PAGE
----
Women Make Movies: Progressively Multicultural Films by and about Women

By Gorski, Paul; Habib, Caitlin et al. | Multicultural Education, Spring 2004 | Go to article overview

Women Make Movies: Progressively Multicultural Films by and about Women


Gorski, Paul, Habib, Caitlin, Hackman, Heather W., Subbaraman, Sivagami, Multicultural Education


Women Make Movies: Progressively Multicultural Films by and about Women

Even among its many progressive, multicultural, non-profit, independent film production and distribution peers, Women Make Movies (WMM) stands out. Sexism remains a considerable hurdle in the filmmaking trade as in most other trades. Still, for more than thirty years, WMM has produced, promoted, distributed, and exhibited a countless string of both fictional and documentary films by and for women.

Unfortunately, despite (or perhaps because of) its progressive, feminist edge, WMM remains overshadowed in the field of multicultural education by California Newsreel and some of the other more mainstream film arts organizations. After viewing and reviewing dozens of WMM films over the past five years, it is difficult to believe that this overshadowing is not, in and of itself, a symptom of institutional sexism - of lingering stereotypes about the abilities of women filmmakers to produce cutting edge films, both in form and content.

In fact, WMM and its films are just that - cutting edge. They are both domestic to the United States and international. They tackle subjects ranging from the historic to the contemporary including abortion rights, aging, AIDS, body image, cinema studies, death and dying, disabilities, diversity, economic development, education, global feminism, Holocaust studies, human rights, immigration, medical ethics, mental health, peace studies, population studies, racism, religion, reproductive rights, and work. They explore identities and their intersections including Aboriginal, African American, Asian American, Caribbean, Chicana, Jewish, Latina, Lesbian, Native American, Pacific Islander, and Queer.

In addition, a majority of WMM's titles were produced by women with marginalized identities beyond gender. These include women of color, lesbians, older women, and women with disabilities.

The following reviews highlight four of WMM's recent releases. This is the first in a series of columns of film reviews that highlight the most important non-profit film production and distribution organizations for multicultural educators. I choose to begin the series by highlighting WMM both because of its progressive, under-appreciated films and its progressive, walking-thetalk mission to overturn the under- and misrepresentation of women's voices, images, and work in the film media industry.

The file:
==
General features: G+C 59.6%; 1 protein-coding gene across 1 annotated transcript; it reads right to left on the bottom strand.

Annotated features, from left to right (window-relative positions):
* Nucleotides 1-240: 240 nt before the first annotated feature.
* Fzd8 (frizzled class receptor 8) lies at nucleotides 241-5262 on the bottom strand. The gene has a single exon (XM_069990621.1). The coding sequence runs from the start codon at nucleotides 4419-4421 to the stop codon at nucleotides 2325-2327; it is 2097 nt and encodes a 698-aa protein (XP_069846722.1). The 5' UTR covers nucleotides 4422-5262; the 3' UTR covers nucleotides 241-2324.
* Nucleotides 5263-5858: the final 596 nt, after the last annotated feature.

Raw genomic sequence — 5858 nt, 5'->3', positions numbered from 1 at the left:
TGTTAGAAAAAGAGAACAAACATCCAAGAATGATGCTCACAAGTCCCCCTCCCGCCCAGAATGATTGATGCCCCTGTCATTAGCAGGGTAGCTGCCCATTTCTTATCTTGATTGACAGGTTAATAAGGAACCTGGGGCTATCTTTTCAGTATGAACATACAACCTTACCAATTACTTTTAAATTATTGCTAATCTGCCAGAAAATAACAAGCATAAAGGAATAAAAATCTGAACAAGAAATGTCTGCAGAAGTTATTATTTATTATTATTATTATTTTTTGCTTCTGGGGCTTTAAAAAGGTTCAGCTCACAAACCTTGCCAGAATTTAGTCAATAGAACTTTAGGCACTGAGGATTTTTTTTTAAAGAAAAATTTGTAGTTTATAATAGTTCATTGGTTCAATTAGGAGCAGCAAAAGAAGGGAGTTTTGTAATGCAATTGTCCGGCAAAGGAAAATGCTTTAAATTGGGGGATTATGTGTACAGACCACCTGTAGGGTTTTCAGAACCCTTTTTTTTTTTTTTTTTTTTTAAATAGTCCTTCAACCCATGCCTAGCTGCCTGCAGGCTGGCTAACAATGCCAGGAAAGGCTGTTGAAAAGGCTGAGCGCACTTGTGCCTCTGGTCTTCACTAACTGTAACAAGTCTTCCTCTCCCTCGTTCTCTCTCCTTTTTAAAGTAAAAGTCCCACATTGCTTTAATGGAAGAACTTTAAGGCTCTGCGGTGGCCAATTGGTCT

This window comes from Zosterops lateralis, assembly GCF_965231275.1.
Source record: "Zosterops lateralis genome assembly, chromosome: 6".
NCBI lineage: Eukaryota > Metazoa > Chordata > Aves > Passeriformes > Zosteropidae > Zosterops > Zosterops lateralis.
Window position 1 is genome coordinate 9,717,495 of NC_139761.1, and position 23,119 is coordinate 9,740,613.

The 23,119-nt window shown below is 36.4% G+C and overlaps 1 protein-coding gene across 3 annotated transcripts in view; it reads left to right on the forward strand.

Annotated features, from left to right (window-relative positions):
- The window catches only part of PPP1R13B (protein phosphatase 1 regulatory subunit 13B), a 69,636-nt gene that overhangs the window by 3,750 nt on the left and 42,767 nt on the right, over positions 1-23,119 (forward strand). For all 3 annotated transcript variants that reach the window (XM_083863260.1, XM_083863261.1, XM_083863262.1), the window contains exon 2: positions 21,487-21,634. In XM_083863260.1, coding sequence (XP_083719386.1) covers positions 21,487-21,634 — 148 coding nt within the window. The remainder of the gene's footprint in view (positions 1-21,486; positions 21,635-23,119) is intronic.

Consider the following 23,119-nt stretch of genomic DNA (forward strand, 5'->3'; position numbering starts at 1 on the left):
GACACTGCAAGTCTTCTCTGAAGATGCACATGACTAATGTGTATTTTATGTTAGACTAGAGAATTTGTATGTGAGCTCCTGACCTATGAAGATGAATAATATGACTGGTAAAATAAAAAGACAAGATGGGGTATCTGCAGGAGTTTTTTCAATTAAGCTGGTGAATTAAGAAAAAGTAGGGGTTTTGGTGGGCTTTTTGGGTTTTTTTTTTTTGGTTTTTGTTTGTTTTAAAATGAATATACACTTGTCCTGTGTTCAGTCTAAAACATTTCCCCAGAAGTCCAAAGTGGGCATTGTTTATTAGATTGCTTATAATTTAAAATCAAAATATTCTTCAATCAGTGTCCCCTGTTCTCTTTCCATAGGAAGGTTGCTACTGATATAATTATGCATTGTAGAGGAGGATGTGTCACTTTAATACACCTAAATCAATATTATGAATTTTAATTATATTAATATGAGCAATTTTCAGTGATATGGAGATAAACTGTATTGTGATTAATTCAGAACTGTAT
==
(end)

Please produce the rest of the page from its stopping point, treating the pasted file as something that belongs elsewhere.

You can order these and hundreds of other WMM films, read more about the organization, or learn how to submit your own work to WMM at http://www.wmm.com.

Jordan, Stefanie. Some Real Heat, 2001. New York: Women Make Movies. 54 minutes, color. $275.

I loved this documentary! Some Real Heat is a series of interviews with female firefighters from the San Francisco Fire Department. As stated by a handful of the women in the film, there is not an abundance of role models for women in "nontraditional" jobs in this society. As a result, the stories of these women become not only an interesting depiction of the intense challenges of firefighting, but also a benchmark for youngwomen across the country regarding their professional and personal goals.

The women in Some Real Heat are strong, confident, clear in their choices and totally unapologetic for the personal, physical, and emotional power they possess. Jordan has chosen to interweave clips from her various interviews and thus while there is an ongoing multiplicity of voices, the viewer can also see the commonalities among the women and their experiences and perspectives. This film is useful for any secondary or post-secondary educator addressing gender roles and gender issues throughout U.S. society, as it complexly explores the personal, political, and societal implications of these women's presence in the SFFD.

I find Jordan's approach so powerful because she completely grounds the film in the voices of the women themselves. At no time does she go interview "the men" to see what they think or to validate the women's stories. …

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